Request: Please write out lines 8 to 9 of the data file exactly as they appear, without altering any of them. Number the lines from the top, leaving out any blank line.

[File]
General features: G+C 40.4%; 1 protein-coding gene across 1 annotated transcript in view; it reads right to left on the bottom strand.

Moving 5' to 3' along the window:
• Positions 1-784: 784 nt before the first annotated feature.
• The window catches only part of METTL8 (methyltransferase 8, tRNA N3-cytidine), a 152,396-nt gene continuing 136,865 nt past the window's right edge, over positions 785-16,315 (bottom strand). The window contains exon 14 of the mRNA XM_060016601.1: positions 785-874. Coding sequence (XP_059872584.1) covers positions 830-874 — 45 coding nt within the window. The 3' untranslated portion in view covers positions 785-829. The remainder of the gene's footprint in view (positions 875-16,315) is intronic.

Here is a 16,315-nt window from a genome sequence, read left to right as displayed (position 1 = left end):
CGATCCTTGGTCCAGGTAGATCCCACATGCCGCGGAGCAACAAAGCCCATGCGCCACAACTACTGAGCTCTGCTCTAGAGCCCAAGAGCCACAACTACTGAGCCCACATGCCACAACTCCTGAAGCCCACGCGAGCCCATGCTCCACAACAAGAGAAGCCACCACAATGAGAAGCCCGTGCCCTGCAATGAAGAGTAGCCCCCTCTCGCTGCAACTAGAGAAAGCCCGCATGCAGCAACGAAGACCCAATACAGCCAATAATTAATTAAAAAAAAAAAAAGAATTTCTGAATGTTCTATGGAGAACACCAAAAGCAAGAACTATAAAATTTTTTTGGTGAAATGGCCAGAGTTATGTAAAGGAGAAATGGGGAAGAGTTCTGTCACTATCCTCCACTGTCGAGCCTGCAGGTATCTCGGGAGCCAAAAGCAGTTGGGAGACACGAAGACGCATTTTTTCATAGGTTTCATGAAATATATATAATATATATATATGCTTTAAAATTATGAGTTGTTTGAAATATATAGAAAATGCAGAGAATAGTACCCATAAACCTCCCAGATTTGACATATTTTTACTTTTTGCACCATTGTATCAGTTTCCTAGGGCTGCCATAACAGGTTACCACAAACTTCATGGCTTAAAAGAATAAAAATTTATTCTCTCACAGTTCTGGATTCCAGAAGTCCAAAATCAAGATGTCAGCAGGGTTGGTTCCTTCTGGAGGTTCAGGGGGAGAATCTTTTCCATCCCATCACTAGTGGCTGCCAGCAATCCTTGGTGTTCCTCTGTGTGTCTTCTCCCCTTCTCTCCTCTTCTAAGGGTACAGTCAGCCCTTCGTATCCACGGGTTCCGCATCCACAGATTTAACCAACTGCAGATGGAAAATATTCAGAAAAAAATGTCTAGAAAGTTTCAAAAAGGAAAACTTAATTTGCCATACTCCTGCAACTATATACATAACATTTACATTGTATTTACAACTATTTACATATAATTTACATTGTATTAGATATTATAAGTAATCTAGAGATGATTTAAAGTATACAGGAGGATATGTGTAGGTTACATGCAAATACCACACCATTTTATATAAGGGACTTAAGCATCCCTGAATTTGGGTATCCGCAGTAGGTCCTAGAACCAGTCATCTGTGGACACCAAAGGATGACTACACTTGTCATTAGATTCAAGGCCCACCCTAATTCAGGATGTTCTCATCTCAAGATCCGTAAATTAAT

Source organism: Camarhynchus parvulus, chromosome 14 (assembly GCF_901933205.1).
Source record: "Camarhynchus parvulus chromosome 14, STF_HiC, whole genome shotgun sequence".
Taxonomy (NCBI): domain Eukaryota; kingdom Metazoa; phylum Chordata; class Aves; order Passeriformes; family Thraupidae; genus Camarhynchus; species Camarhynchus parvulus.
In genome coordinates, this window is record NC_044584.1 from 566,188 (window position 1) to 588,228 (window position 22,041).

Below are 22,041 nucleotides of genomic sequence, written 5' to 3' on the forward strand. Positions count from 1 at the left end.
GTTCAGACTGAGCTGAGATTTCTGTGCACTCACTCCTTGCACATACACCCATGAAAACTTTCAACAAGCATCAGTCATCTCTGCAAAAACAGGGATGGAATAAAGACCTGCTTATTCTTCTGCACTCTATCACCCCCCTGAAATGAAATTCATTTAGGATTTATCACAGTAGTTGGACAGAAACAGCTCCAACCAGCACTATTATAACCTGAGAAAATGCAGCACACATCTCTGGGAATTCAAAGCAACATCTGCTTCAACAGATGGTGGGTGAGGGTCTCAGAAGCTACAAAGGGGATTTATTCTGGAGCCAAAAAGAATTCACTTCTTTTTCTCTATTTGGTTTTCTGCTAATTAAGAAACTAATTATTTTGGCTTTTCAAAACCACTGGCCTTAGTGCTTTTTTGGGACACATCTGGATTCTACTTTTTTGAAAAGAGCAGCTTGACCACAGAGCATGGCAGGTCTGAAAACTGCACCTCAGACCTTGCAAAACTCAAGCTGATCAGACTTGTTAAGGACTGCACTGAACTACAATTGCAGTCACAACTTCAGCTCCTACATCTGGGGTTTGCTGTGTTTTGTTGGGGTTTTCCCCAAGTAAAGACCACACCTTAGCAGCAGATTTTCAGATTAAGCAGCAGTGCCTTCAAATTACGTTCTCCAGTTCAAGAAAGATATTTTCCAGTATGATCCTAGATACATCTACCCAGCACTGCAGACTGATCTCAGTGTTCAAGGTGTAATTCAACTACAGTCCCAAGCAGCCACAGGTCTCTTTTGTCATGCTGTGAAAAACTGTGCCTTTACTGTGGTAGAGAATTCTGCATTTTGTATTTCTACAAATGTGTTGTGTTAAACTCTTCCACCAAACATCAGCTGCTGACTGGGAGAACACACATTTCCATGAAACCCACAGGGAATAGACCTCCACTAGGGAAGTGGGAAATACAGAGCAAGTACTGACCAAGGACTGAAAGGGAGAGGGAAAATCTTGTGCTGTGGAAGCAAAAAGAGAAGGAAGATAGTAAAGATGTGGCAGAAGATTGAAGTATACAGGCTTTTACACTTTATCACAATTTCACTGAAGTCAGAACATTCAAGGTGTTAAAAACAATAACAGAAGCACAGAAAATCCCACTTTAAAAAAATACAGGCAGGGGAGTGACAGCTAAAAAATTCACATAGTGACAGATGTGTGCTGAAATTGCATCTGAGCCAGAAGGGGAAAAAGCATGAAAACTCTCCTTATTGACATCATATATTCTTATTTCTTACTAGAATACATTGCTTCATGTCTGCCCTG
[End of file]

Source record: "Camarhynchus parvulus chromosome 14, STF_HiC, whole genome shotgun sequence".
Taxonomy (NCBI): domain Eukaryota; kingdom Metazoa; phylum Chordata; class Aves; order Passeriformes; family Thraupidae; genus Camarhynchus; species Camarhynchus parvulus.